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Conservatives versus Science: A New Scientific Validation of the Republican War on Science (and Republican Brain) Thesis

UPDATE: The paper discussed below is downloadable here.

For a while now, I’ve been aware of a powerful new paper that directly tests the central argument of my 2005 book The Republican War on Science—and also validates some key claims made in my new book, The Republican Brain. I’ve had to keep quiet about it until now; but at last, the study is out—though I’m not sure yet about a web link to it. 

The research is by Gordon Gauchat of the University of North Carolina at Chapel Hill, and published in the prestigious American Sociological Review. In the study, Gauchat uses a vast body of General Social Survey data to test three competing theses about the relationship between science and the U.S. public:

1) the cultural ascendancy thesis or “deficit model” view, according to which better education and engagement with science lead all boats to rise, and citizens across the board become more trusting of scientists and their expertise;

2) the alienation thesis, according to which modernity brings on distrust and disillusionment with science (call it the “spoiled brat” thesis if you’d like); and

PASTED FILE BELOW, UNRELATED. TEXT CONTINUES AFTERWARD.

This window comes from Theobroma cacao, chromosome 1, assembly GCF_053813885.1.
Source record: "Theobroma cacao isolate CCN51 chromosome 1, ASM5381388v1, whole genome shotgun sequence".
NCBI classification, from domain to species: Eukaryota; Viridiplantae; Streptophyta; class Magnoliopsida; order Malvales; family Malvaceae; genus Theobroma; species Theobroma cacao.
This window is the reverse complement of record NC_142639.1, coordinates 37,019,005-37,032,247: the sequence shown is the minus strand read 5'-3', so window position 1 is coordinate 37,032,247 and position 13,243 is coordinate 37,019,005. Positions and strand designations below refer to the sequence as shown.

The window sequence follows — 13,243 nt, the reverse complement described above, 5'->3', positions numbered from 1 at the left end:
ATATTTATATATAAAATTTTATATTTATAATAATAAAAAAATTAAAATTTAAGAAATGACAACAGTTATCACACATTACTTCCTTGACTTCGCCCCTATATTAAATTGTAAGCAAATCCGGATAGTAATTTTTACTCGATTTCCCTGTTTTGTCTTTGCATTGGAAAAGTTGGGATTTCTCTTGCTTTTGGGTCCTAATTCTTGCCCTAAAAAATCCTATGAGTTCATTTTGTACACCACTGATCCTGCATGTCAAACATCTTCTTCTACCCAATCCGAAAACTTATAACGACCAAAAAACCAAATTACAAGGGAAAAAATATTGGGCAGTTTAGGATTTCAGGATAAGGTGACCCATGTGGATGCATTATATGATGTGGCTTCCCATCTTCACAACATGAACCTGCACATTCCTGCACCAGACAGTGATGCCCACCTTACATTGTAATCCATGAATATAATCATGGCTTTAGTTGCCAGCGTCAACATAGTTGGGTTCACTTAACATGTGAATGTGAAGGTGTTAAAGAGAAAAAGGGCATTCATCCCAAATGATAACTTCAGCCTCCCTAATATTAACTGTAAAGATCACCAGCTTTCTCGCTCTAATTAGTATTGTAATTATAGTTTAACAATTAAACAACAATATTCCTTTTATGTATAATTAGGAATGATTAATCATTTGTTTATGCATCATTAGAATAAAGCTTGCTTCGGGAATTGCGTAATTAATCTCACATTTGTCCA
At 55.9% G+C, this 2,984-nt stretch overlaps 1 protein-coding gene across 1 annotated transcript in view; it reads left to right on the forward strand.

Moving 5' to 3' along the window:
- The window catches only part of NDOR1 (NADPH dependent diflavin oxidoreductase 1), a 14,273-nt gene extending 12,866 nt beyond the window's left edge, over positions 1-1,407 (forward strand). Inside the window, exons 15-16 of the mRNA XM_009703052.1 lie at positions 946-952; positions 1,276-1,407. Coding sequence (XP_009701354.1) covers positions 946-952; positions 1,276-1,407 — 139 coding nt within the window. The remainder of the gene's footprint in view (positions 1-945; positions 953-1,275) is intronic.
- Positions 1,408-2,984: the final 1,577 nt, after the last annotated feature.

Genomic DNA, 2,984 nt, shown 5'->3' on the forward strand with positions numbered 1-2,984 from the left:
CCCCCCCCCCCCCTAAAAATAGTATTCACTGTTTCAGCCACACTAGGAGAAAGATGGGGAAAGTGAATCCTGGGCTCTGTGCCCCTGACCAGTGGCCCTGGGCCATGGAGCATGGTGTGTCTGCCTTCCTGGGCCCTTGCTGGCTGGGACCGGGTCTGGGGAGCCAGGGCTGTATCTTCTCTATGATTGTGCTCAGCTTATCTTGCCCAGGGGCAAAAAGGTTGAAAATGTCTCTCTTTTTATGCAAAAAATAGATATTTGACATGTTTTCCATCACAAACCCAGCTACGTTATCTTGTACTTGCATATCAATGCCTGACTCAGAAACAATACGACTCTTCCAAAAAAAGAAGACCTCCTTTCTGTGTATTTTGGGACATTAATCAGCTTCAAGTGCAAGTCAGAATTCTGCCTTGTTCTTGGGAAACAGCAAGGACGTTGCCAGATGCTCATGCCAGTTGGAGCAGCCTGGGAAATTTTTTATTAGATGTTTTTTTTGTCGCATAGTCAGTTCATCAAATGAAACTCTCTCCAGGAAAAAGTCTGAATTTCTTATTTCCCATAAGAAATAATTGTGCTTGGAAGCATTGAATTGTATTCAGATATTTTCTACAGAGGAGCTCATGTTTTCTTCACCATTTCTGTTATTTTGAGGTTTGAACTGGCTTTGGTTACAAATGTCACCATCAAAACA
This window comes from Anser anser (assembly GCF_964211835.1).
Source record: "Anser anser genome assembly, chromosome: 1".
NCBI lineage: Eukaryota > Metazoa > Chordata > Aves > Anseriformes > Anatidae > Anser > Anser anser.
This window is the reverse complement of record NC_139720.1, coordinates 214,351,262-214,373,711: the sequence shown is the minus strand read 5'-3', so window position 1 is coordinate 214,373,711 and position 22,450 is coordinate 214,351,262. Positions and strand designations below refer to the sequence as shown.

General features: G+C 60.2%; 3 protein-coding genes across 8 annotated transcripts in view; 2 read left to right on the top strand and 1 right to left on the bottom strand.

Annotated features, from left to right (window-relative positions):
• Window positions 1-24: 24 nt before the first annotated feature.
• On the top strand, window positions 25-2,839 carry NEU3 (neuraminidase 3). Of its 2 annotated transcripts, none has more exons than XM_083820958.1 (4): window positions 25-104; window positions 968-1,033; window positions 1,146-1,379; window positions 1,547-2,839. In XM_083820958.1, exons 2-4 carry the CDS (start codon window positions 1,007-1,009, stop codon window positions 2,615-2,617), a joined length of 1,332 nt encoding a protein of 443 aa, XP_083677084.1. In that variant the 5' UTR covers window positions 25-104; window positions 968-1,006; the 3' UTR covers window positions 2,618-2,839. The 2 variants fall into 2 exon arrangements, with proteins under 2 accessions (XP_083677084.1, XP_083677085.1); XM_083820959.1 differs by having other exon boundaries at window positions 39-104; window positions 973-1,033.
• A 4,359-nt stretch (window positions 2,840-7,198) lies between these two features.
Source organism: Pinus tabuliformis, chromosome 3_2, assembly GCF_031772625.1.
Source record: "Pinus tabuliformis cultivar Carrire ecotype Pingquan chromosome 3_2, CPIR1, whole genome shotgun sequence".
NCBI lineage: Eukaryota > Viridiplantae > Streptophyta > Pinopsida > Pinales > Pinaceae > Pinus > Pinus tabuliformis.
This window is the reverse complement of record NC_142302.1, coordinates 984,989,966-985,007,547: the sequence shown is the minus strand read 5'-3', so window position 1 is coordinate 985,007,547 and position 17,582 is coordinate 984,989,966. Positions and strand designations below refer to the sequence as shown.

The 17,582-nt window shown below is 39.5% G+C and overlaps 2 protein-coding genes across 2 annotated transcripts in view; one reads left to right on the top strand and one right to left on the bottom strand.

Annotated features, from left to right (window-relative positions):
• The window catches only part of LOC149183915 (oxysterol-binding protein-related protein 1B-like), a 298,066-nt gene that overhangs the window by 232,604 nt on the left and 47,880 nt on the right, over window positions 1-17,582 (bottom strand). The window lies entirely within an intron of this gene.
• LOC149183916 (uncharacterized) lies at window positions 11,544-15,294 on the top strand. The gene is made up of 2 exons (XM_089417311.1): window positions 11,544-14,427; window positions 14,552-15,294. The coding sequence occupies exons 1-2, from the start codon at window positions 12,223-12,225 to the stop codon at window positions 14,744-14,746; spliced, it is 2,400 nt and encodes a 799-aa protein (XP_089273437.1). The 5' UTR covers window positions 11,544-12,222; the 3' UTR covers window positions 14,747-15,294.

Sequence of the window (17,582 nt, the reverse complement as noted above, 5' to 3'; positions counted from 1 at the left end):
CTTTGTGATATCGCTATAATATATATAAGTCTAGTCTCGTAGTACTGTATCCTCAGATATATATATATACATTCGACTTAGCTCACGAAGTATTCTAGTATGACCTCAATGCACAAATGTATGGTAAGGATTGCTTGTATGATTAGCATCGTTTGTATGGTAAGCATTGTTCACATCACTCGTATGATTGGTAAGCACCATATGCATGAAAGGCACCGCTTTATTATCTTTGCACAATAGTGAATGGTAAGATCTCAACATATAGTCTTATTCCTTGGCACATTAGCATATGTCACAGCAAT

3) the politicization thesis—my thesis—according to which some cultural groups, aka conservatives, have a unique fallout with science for reasons tied up with the nature of modern American conservatism, such as its ideology, the growth of its think tank infrastructure, and so on.

The result? Well, Gauchat’s data show that the politicization thesis handily defeats all contenders. More specifically, he demonstrates that there was only really a decline in public trust in science among conservatives in the period from 1974 to 2010 (and among those with high church attendance, but these two things are obviously tightly interrelated).

And not just that.

How Do You Build a Scientific Republican?

It’s widely known that Republicans, far more than Democrats, reject modern climate science. And more and more, it has become apparent that this is at least partly because Republicans have a deep distrust of scientists in general, or at least environmental scientists.

But there are many other causes for this rejection as well. These include Republicans’ strongly individualistic system of values—basically, a go-it-alone sense that government is the problem, and markets the solution—and even, perhaps, some aspects of their personalities or psychologies. This is something that I’ve argued in my new book.

There is also, of course, the huge role of Fox News in all of this: Watching it causes conservatives to have more false beliefs than they would otherwise, about issues like climate change. We’ve written about this extensively on DeSmogBlog; and I’ve highlighted a new video on the “Fox misinformation effect” here and below.